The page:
“The debacle in Iowa should bring about the swift resignation of Tom Perez,” said Jonathan Tasini, a progressive strategist and Sanders ally. “He can’t fulfill the most basic operational task of ensuring the presidential nomination process is fair and sound, which only feeds the lingering feeling among many of us that, at best, the party leaders are deeply incompetent and, at worst, some are maneuvering to eventually undercut the will of the voters.”

The DNC did not respond to a request for comment. 

It has said the debacle in Iowa is unacceptable and that it will not use the failed app to report any further results.

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Perez vented frustration with the state party on Thursday as he called for a recanvass, saying “enough is enough.”

In a speech in Manchester, Sanders vowed to overhaul the process if he wins the White House and his allies take control of the national party. 

“That will not happen again if I have anything to say about it," Sanders said.

Sanders has had a fraught relationship with the DNC since the party’s handling of the 2016 Democratic presidential primary.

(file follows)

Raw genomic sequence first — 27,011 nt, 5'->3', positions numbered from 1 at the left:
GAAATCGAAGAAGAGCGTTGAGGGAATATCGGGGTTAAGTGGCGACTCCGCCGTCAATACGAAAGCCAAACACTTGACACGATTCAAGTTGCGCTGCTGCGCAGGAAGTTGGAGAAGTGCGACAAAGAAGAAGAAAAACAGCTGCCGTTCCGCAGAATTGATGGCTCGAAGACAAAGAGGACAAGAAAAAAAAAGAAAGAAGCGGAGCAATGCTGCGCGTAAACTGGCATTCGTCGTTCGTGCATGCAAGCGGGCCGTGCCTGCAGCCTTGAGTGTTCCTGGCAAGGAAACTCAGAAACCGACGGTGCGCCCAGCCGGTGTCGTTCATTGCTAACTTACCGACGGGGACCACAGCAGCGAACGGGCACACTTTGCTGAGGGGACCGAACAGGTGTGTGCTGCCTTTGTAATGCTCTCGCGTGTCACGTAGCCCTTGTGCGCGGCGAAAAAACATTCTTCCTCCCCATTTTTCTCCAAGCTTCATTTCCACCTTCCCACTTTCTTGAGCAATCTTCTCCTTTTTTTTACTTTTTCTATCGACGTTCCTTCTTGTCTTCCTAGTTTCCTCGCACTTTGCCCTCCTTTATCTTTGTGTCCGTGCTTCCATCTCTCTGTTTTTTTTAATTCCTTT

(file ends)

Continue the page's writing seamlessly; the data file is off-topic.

The previous DNC regime, led by Rep. Debbie Wasserman SchultzDeborah (Debbie) Wasserman SchultzFlorida Democrat introduces bill to recognize Puerto Rico statehood referendum Five things to watch at the Democratic National Convention Michelle Obama wishes Barack a happy birthday: 'My favorite guy' MORE (D-Fla.), sought to limit debates between Sanders and Clinton, who was the prohibitive front-runner before Sanders’s astonishing rise. Hacked emails later revealed that DNC officials openly supported Clinton and opposed Sanders.

The current DNC regime had nothing to do with that and has made broad structural reforms to ensure a level playing field.

But the Iowa disaster gives further fuel to Sanders’s supporters, who are energized by his promise to tear down what they view as calcification and stagnation within the national party. 

“Obviously making the DNC out to be the bogeyman is good politics for him,” said one former DNC official. “But I never thought I’d see the day where Bernie and Biden were in lockstep about the horrible workings of a state party. Their complaints are legit, but this time around it’s not about favoritism, it’s about stupidity.”